3 tips to use LinkedIn to advance your career

March 11, 2016

After many years as the sole optometrist in a busy ophthalmology practice, I found myself feeling isolated. I had excelled in my career managing many complicated ocular disease cases and making a difference in the lives of the patients whom I served; however, I was lacking the collaboration with my peers I had experienced during my residency and years in school.

After many years as the sole optometrist in a busy ophthalmology practice, I found myself feeling isolated. I had excelled in my career managing many complicated ocular disease cases and making a difference in the lives of the patients whom I served; however, I was lacking the collaboration with my peers I had experienced during my residency and years in school. 

Being active in organized optometry with the local chapter of the American Optometric Association (AOA) seemed like a great place to get back in touch with my peers. For many years, I served on the board building relationships with optometrists in my community. It was great, and these relationships have helped me to build my personal brand, find a new career path, and develop a referral network for my dry eye center. I was still searching for more, searching for those in the field whom shared my passion for ocular surface disease to collaborate with, bounce new ideas off of, research with, and move our profession forward.

Related: Linking in to optometry

 

Moving to LinkedIn

On the front porch of a good friend’s beach house, I listened as my husband and friend talked about their connections in business they had made with LinkedIn. How had I not had an account? Twitter, Facebook, and Instagram were something I did daily, but it never crossed my mind that an optometrist would benefit from LinkedIn unless she was on the job search. The first thing I did upon return from this vacation was to start a LinkedIn profile. 

LinkedIn changed my career path. It has introduced me to leaders in our profession who have a passion and want to share it. Through LinkedIn, I have connected to industry leaders, giving me the opportunity to learn about cutting-edge technology before I read it in print. These new relationships allowed me to realize teaching and research are a possibility even in private practice.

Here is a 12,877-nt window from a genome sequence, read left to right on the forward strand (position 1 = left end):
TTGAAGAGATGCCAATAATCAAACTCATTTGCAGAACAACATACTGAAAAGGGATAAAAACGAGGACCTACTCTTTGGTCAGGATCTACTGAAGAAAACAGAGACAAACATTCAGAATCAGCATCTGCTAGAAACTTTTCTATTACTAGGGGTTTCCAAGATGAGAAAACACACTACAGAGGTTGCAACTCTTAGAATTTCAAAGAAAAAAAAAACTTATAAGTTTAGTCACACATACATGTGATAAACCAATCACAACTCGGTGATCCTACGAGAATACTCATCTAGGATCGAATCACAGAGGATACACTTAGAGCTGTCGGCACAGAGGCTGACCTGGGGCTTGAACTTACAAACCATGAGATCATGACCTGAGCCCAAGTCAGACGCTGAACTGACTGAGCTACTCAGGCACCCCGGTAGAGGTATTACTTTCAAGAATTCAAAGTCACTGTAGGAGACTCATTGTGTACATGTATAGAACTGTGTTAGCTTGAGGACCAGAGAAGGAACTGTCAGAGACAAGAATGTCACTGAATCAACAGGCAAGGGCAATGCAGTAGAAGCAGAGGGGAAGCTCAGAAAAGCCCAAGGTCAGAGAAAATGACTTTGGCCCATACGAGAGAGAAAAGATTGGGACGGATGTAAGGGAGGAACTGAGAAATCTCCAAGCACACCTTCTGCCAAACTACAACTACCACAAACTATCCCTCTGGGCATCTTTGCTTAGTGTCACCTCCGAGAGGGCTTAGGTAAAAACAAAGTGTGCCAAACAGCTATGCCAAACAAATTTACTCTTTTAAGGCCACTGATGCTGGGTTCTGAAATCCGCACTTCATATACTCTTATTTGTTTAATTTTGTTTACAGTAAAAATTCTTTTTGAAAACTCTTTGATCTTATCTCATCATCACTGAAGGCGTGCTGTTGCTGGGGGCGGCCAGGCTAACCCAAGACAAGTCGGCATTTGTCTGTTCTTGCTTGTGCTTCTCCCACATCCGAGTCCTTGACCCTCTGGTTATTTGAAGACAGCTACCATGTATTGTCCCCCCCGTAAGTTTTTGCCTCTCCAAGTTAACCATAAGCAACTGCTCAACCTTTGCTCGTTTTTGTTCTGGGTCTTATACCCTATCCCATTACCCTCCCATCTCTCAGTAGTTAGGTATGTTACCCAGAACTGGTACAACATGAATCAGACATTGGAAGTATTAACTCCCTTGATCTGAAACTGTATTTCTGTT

Next: Getting started

 

1. Getting started

LinkedIn is your online resume and a place to connect with fellow optometrists, ophthalmologists, editors of publications, key opinion leaders (KOLs), and industry leaders. The basics for your account are a profile picture, name, and professional headline. According to Viveka von Rosen author of LinkedIn Marketing: An Hour a Day, having a profile picture that is a professional and not including others like your family is essential. With meetings, it’s great to see someone in person you’ve connected with via social media.

More from Dr. O’Dell: How TFOS brought dry eye to the forefront of optometry

The following sections are customizable:

• Professional headline-120 characters to describe what you do

• Summary-uses 2000 characters to tell your story

• Experience-your job history

The summary section is a great place to showcase your talents and professional success. Never leave this section blank-it’s like creating a website without a homepage. Use headlines within this section to make it more interesting. This is where you can start to develop your own personal brand. Take advantage of the new media features and upload links to presentations or videos to make your profile page unique. You can even create a custom URL for your profile page that you can use for business cards or other correspondence.

Next: Building connections

 

2. Building connections

Now that you have your profile page with your own personal touch and wow factor, start building your connections. The goal is for 300 connections but never more than 3,000. Many strive to reach the 500+ mark, but even then you can lose touch with so many of your connections, especially ones who are less active on the site. 

More from Dr. O’Dell: Dry eye should remain in the hands of eyecare providers

My first connections were doctors and KOLs who I really wanted to reach out to and learn from, and the response was amazingly positive. Many of my connections to industry and publications started with LinkedIn. Don’t be afraid to take the next step after the connection is made, write a private message, and interact with your peers.

Next: Stay visible

 

3. Stay visible

Like all social medial, to remain visible to your connections you have to stay active. For LinkedIn, you can post updates to your profile, motivational messages, or links to articles of interest. Join groups. LinkedIn groups are a great way to interact. Using keywords to search, all you have to do is chose groups you are interested in and click “join.” You can join a maximum of 50 groups. When posting, increase your visibility by sharing your post not only with your connections but also with your groups simply by clicking the “share” button and choosing the “share with groups” option. This increases your visibility exponentially. 

More from Dr. O’Dell: Charting your optometric career

Students, new grads, docs searching for new jobs, and docs in established practice can all benefit from the connections LinkedIn can offer. Try it out! 

Let’s connect! http://www.linkedin.com/in/helpmydryeyes

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